Anyone who’s listened to Triple J will be familiar with the authoritative tones of newsreader Nas Campanella. What few people will be aware of, however, is that Campanella is blind.

The 26-year-old Sydneysider has been blind since she was six months old, when a rare abnormality caused the retinas to tear away from her eyes, leaving her able to see shadows and some light, but little else.

Campanella has never let her disability get in the way of her determination to be a journalist, although her challenges are greater than most.

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In addition to not being able to see, Campanella suffers from a genetic disease called, Charcot-Marie-Tooth. As a result she has a near-total lack of sensitivity in her fingertips and hands, meaning she can’t read braille. Is it related to her visual disability? “Apparently not,” she says, with a wry laugh.

Instead she uses audio books and had HSC books translated into electronic text. A lover of music, radio and writing, she decided on a career in journalism at a young age. She was further convinced after volunteering with community radio. After graduating from UTS with a Bachelor of Communications she landed a number of interviews but was dismayed at the response some had to her disability.

“I guess not a lot of people have met people with disabilities, and not a lot of people are open-minded about what they’re capable of,” she says. “So I think they were quite taken aback when someone with no sight walked into their office and said, ‘I want a job, this is what I can do.’”

Campanella says narrow-minded employers aren’t always to blame, pointing out there’s not enough existing information about the assistance available to help employees with disabilities. “A lot of them don’t ask the question. It’s [a case of] too-hard basket, basically.”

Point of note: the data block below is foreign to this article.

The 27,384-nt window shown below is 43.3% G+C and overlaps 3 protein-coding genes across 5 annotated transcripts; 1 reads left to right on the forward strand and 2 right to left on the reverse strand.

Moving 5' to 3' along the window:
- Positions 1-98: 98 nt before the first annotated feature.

Not so the ABC, which offered her a cadetship in 2011 which she followed up with a year of regional reporting and news reading in Bega before returning to Triple J full time in early 2013.

Visiting Campanella in her ABC studio it becomes clear what she contends with to bring us the news each day.

Her first job is to scour the digital news wire for appropriate stories and breaking news, which is constantly uploaded from the ABC’s state, national and international correspondents. She relies on a speech program called Jaws, an electronic voice that reads what she’s typing.

Her studio is equipped with strategically placed Velcro patches – she operates her own panel – so she can recognise which buttons to push to air news grabs and mute or activate her mic. While she’s reading on air, that same electronic voice reads her copy down her headphones which she repeats a nanosecond later. In another ear the talking clock lets her know how much time she has left. The sound of her own voice is audible over the top of it all.

Campanella says one of the hardest parts of her job is dealing with the incorrect translation the electronic voice often delivers. “You can opt for a male or female voice, faster or slower but it’s hard because the pronunciation is often dodgy,” she says. “He often says stuff wrong – such as ‘Wag-a Wag-a’ for Wagga Wagga or ‘Coe-barney’ for Cobain. I often stumble on cricketers’ and sportspeople’s names.”

Interestingly Campanella says it’s her ears, not brain, that get tired. “If I’ve read five days in a row I’ll often go home and need some quiet time. I live in a share-house with four others and often they want to chat, but I’ll say, ‘I can’t do this right now’ and just go into my room and they are always really good about it.”

While Campanella never anticipated reaching her dream job at such a young age she still sees travel writing in her future. “It’s so easy for people to say, ‘But you can’t see so you don’t know what the scenery is like’. There’s so much more to explore in travel writing apart from the way things look. I have a whole different perspective on travelling that involves deeper exploration into what the people are like, the smells, the terrain, people’s explanations and the food.”

She returned recently from a trip to Cambodia, Laos and Vietnam where she went elephant riding, trekking in the jungle and swam in natural waterfalls.

Campanella is regularly asked to give motivational speeches (which she enjoys), particularly to families with children with disabilities. She is a reminder of how important it is for parents to treat them as ordinary people. “I’ve been living out of home a long time now, working, doing what normal people do,” she says.

It comes as a surprise when people refer to her as inspirational. “I guess I often forget that people find it impressive that someone’s reading the news who can’t see. You just get up and do what you do, so it’s nice to hear people get something out of it.”